Born in Yorkville, Manhattan, Soglow grew up in New York City, where he held various jobs as a teenager and made an unsuccessful effort to become an actor. His first job was painting designs on baby rattles. While studying with John Sloan at the Art Students League of New York, his first cartoon was printed in 1919. Throughout the 1920s, his drawings were seen in numerous magazines.
Soglow's artwork was published in the New York World, Collier's, The New Yorker, Judge and Life. He illustrated more than 35 books, and did five books of his own, including Wasn't the Depression Terrible? (1934).
The Little King
His character The Little King first appeared in The New Yorker in 1930. William Randolph Hearst lured Soglow away for his King Features Syndicate, but contractual obligations to The New Yorker prevented The Little King from appearing immediately. Soglow then produced a knock-off strip called The Ambassador from 1933 to 1934. After The Little King debuted on September 9, 1934, it ran until Soglow's death in 1975. It is still available today through King Features' email service, DailyINK.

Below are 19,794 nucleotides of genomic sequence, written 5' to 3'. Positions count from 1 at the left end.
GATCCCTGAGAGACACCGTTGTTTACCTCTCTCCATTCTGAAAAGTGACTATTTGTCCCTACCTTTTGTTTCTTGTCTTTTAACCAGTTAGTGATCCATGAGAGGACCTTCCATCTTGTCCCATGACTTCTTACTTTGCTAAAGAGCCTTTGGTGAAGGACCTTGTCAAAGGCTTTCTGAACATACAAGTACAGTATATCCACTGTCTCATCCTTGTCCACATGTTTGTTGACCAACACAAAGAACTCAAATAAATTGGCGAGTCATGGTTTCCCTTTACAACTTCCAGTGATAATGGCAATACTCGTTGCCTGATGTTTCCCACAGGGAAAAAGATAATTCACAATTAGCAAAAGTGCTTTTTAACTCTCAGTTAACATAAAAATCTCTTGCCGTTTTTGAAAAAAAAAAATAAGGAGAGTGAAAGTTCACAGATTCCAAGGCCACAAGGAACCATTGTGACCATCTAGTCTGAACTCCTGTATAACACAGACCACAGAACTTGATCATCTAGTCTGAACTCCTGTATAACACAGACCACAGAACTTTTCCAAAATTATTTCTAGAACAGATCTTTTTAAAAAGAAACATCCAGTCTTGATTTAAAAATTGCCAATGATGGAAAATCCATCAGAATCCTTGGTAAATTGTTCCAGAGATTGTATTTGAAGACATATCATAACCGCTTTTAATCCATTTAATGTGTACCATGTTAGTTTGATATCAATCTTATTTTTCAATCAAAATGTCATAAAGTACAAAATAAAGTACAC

National Cartoonists Society
In 1941, Soglow lived at 330 West 72nd Street in Manhattan. He was a co-founder of the National Cartoonists Society and served as president for the 1953-54 term.
He died in New York City in 1975. Otto and Annie Soglow had one daughter, Tona.
He received the National Cartoonists Society's Reuben Award in 1966, followed by their Elzie Segar Award in 1972.
- Reuben bio
- NCS Awards
- Collection of mid-twentieth century advertising featuring Otto Soglow illustrations from the TJS Labs Gallery of Graphic Design.
- Comrades in Art: Otto Soglow
- Historic film footage shows Otto Soglow drawing and talking at the American Theatre Wing Merchant Seaman's Club, NY, during World War 2
|This profile of an American cartoonist is a stub. You can help Wikipedia by expanding it.|